Friday, May 15, 2009

Is there anyone left that hasn't applied for bailout cash?

We brought this upon ourselves by bailing out the banks, then the investment houses, then the commercial insurers, then the automakers and now the life insurers.

I guess we should have expected other random businesses to line up for their piece of the pie. Today YRC (better known as Yellow Trucking) one of the largest truckers in the US asked for bailout cash.

"YRC Worldwide Inc., one of the nation's largest trucking companies, will seek $1 billion in federal bailout money to help relieve pension obligations, the chief executive said Thursday.

The move comes as the trucking giant struggles to shore up its finances. The company's ability to weather the recession will have significant implications for the trucking industry and large customers across the country.

Chief Executive William Zollars said the company will seek the money to help cover the cost of its estimated $2 billion pension obligation over the next four years. Under a complicated system that Mr. Zollars labeled unfair, roughly half of YRC's contributions to a multi-employer union pension fund cover the costs of retirees who never worked for the Overland Park, Kan., company."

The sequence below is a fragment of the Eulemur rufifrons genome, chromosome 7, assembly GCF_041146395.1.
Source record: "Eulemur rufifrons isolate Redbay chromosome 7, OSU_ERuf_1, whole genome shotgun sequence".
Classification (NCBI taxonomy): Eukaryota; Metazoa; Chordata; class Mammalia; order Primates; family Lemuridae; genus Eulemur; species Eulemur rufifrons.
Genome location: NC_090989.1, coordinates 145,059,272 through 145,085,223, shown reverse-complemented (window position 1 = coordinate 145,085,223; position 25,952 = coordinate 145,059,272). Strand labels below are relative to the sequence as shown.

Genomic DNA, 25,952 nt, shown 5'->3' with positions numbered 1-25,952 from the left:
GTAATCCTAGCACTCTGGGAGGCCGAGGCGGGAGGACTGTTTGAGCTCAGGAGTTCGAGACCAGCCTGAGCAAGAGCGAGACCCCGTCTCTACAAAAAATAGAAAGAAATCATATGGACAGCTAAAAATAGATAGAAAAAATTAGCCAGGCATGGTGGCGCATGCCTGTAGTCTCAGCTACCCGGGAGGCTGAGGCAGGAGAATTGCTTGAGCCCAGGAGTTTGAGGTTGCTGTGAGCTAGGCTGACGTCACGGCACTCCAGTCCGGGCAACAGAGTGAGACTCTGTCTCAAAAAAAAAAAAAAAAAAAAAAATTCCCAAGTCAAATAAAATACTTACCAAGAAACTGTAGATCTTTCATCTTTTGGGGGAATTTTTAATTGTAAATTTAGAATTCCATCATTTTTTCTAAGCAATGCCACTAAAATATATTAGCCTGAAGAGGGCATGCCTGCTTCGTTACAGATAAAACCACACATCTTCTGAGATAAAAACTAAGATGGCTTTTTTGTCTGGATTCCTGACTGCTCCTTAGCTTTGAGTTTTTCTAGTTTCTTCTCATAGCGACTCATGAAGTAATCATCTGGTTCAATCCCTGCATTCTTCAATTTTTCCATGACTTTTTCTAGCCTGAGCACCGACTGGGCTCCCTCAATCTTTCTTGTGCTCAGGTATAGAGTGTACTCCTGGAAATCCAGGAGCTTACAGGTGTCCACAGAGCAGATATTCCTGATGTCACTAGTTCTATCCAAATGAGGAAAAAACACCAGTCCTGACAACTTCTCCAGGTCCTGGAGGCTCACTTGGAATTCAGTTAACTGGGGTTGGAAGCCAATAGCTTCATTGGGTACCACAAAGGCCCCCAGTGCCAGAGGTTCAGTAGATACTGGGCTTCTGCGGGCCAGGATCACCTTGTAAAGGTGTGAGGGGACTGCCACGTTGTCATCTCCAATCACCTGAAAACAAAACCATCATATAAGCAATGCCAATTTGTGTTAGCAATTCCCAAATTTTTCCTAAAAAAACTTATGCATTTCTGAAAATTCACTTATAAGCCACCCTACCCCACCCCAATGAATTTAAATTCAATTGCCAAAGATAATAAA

Okay, I understand that the firm probably had a bad investment experience in the past 18 mths and their pension is probably hurting right now, but that doesn't justify a bailout. Because investments don't go up in a straight line we have to bailout out your pension plan? We haven't turned anyone down yet, hopefully this is where we finally draw the line.

Also, note that we quietly leaked another $22 billion out to Prudential, Lincoln National, Hartford, etc. because of they asked for it. This is particularly disturbing because these companies demonstrated an inability to perform their core business and because they failed to manage risk (that's the only job of a life insurer) they get bailed out? This would be like Microsoft building a crappy version of Windows 7 and then saying "Ooopsie, looks like we need some Tarp money to build Windows 8".

There needs to be more outrage about our practice of bailing out firms that can't effectively manage their own business. In the old days firms like this went out of business. Today, we prop them up. This house of cards is getting pretty top heavy.

Finally, this is purely anecdotal, but does any remember the last good crisis? Maybe it was 1990 in real estate or 1982 or even in the late 70's, but there always seemed to be an opportunity for savvy people with cash to make some real deals in a downturn. This just doesn't seem to be the case this time. I heard from someone relocating to NJ that they put in a bid on a house 7% below asking and the seller countered at 1% below asking. A nice parcel of land just came on the market near me at the bargain price of about $180,000 per acre. Not a bad price in downtown Tokyo, but that's about $170,000 per acre too high for this area. It just feels as if there are no real "deals" out there in the market (real estate, stocks, businesses, etc) and until deals start emerging I don't think we can start a healthy rebound in the economy.

No comments: